The warmer weather, sunshine and smell of freshly blooming flowers can motivate you to get outdoors and tend to your garden, do some landscaping or tidy up the yard. And the physical activity of doing gardening or yard work can be a welcome change to the usual treadmill or indoor exercise routines.
You might not think about it, but pushing a lawn mower, bending down to pull weeds or spreading mulch are all activities that involve muscle groups from several areas in your body. And if you’ve been less active during the winter months, it’s easy to injure yourself once you get back outdoors. Follow these safety tips for working outdoors to remain safe and pain-free while doing yard work.
Know your limits
Whether gardening or mowing the lawn, it’s important to avoid any activities or movements you know will aggravate pain. If regular bending, squatting or lifting is not part of your normal routine, you’ll want to start slow. Before you begin working, take a few minutes to properly warm up by:
- Walking in place—bring your knees up high
- Extending your arms out to the side doing arm circles
- Doing wrist circles
Use good posture
Gardening can take a toll on your neck, back and knees. Making sure your body is well-supported and maintaining correct posture can help you avoid injury and soreness after a day spent in the yard.
Take frequent breaks and change positions to keep things moving pain-free.If you’re spending a lot of time on your knees, consider sitting on a step stool or using a pad to remove stress from the knees. When lifting heavy items, consider using a back support, and remember to bend at the hips and lift with your legs.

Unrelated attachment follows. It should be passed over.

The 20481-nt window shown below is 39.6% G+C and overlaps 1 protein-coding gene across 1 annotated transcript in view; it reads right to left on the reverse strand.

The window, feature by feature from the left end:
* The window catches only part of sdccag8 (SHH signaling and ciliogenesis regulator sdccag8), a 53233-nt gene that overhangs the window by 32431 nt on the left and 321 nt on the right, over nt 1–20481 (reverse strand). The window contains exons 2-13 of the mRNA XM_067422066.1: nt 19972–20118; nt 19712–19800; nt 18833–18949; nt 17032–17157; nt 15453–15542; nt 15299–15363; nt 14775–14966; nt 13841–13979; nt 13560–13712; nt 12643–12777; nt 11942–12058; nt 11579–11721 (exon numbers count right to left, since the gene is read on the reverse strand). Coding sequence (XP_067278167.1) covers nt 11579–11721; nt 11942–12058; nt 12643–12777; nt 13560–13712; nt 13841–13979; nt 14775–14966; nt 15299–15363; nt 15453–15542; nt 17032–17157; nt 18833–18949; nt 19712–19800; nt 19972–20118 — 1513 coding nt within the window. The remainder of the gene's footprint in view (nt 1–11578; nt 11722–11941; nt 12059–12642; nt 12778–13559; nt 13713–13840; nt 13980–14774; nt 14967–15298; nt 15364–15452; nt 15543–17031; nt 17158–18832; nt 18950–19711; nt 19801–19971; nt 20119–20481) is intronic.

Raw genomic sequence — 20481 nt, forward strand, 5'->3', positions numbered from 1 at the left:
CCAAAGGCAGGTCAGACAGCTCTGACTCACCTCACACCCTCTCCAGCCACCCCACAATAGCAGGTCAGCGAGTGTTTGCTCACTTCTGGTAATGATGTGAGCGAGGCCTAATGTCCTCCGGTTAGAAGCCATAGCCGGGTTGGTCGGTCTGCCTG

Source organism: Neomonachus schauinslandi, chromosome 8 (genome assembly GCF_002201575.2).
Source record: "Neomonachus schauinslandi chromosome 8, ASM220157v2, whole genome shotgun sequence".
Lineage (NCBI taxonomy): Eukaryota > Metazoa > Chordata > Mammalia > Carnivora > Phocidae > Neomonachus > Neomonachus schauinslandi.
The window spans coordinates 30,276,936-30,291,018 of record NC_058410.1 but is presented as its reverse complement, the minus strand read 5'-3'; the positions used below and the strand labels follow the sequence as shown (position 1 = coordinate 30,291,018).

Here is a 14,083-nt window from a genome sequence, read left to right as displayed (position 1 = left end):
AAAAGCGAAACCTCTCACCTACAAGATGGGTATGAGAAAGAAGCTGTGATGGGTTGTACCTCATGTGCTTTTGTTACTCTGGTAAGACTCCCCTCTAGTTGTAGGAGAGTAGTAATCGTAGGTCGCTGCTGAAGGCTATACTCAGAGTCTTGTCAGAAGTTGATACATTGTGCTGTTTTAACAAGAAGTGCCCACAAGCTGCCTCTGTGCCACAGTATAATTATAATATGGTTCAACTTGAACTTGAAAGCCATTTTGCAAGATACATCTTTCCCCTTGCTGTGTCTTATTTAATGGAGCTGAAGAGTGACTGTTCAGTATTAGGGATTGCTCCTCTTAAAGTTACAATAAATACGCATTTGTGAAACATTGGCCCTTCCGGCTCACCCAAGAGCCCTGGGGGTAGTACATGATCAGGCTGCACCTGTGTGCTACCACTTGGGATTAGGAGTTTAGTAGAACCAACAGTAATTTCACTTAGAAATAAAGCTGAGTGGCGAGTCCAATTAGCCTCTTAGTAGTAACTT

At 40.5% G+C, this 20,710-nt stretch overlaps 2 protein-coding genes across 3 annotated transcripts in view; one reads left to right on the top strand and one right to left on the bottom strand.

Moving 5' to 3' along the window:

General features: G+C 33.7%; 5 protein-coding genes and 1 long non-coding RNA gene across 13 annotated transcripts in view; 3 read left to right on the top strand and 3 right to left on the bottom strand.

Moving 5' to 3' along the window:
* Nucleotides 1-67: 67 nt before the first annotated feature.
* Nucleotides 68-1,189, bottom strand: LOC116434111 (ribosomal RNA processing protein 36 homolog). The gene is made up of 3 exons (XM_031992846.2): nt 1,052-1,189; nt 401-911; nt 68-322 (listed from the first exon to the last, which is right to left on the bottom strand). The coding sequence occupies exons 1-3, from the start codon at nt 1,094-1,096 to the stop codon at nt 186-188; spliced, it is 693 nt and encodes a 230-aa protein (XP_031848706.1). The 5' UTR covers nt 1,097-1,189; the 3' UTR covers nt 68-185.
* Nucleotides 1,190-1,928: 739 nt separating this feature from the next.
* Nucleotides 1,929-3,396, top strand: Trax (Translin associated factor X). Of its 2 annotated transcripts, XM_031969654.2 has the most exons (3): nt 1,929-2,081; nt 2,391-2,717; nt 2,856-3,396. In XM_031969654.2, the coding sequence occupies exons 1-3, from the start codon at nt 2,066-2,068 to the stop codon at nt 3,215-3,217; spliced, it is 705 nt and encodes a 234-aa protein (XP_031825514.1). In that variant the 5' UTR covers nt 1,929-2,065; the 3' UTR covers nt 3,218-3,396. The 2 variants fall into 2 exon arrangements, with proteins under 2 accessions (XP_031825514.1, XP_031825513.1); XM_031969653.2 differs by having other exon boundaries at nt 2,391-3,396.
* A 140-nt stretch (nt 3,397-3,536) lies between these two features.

If you’ll be squatting on one knee over a period of time, try alternating which knee you’re squatting down on.
Have the right gear
Using gardening gloves, proper shoes and even knee pads can help protect your body from injury and strain. Don’t forget to use proper sun protection—a hat, sunscreen or sunglasses—to protect your skin and eyes from the sun’s rays. If you’re using gardening items like clippers, be sure to use the right size. Smaller grip sizes can be easier on hands and wrists.
Take care of yourself when you’re done
While you’re outdoors—and when you finish—don’t forget to keep yourself hydrated by drinking enough water. If you’re working in sunny or warm conditions, take breaks in a shaded area.
When you’ve finished your work, stretch your legs. Place a leg on a lawn chair and hinge at your hips, stretching your hips and lower back. If you have arthritis, be sure to ice the areas you’ve been using to prevent and relieve any pain.
Properly warming up, knowing your limits, using necessary supports and staying hydrated can all help keep you feeling your best (and your lawn and garden looking beautiful) when working outdoors. Get out and enjoy the sun.